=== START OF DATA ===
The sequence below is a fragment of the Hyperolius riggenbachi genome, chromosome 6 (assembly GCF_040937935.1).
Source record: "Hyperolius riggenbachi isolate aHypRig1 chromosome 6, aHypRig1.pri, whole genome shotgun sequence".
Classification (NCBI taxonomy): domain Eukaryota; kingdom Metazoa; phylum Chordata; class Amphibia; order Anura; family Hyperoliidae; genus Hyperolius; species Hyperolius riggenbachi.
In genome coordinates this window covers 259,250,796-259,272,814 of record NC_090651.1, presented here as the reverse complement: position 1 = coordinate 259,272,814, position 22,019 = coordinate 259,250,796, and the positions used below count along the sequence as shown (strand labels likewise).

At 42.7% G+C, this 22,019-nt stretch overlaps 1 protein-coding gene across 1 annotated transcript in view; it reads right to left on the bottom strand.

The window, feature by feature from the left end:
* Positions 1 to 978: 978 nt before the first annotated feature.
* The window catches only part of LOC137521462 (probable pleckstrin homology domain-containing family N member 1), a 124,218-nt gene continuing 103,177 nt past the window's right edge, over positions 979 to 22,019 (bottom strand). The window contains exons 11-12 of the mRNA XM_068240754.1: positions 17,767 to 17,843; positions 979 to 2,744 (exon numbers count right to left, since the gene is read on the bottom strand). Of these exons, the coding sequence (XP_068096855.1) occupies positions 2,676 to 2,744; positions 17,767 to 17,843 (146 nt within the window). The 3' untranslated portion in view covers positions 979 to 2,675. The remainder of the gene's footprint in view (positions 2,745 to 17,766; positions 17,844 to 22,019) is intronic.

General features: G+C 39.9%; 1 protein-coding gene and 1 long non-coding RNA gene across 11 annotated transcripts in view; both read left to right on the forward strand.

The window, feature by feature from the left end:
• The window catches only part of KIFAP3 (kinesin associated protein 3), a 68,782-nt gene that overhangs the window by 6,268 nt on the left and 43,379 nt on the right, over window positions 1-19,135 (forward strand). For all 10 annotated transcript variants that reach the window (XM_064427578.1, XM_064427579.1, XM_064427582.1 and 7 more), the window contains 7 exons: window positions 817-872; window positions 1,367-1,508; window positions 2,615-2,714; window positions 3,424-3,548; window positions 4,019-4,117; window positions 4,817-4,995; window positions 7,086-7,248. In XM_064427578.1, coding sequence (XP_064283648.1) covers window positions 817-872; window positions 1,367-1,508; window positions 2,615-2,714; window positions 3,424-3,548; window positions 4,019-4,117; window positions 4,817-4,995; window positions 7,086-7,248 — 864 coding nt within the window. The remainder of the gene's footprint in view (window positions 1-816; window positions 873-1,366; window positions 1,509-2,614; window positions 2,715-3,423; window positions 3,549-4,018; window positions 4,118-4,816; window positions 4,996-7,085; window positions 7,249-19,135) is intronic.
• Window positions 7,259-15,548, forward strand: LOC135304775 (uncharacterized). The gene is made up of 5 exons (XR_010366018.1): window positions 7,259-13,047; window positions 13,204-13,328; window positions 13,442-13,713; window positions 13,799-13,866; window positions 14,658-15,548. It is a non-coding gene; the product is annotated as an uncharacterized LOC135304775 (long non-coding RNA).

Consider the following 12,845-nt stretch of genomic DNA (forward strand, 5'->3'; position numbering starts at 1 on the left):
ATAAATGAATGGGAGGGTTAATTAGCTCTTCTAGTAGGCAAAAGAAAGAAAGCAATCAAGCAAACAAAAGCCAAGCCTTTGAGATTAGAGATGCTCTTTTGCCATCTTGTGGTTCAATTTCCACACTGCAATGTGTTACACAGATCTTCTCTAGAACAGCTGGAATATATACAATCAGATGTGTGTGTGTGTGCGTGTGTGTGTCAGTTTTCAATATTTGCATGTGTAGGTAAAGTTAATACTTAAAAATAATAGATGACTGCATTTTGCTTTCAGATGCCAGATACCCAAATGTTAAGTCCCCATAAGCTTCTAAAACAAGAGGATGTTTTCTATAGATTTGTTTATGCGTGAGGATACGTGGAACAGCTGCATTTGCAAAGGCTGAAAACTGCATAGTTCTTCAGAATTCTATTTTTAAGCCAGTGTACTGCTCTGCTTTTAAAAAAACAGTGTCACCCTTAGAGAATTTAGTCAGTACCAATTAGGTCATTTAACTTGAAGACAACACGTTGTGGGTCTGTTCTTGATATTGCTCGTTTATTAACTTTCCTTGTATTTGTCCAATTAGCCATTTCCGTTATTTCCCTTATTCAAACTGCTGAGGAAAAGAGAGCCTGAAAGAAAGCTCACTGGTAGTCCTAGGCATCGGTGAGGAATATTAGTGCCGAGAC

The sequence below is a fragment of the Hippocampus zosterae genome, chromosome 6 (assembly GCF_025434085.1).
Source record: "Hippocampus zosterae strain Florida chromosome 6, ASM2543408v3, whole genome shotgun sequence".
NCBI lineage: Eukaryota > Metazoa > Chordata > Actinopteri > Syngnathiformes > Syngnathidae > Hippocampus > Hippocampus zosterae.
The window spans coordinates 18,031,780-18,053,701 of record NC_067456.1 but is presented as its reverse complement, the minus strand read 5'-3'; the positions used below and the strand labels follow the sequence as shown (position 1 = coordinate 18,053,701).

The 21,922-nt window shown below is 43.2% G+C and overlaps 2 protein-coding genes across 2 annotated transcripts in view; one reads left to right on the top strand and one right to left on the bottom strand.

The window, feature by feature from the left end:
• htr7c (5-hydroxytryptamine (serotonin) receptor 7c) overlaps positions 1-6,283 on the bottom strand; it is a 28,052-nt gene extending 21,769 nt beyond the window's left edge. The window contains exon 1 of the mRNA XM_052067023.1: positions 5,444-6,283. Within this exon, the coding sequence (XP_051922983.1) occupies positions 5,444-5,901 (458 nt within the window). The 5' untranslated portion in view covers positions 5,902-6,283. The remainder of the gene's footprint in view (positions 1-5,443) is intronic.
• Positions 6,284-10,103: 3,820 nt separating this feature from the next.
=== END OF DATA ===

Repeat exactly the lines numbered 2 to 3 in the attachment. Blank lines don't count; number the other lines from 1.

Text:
Source record: "Hyperolius riggenbachi isolate aHypRig1 chromosome 6, aHypRig1.pri, whole genome shotgun sequence".
Classification (NCBI taxonomy): domain Eukaryota; kingdom Metazoa; phylum Chordata; class Amphibia; order Anura; family Hyperoliidae; genus Hyperolius; species Hyperolius riggenbachi.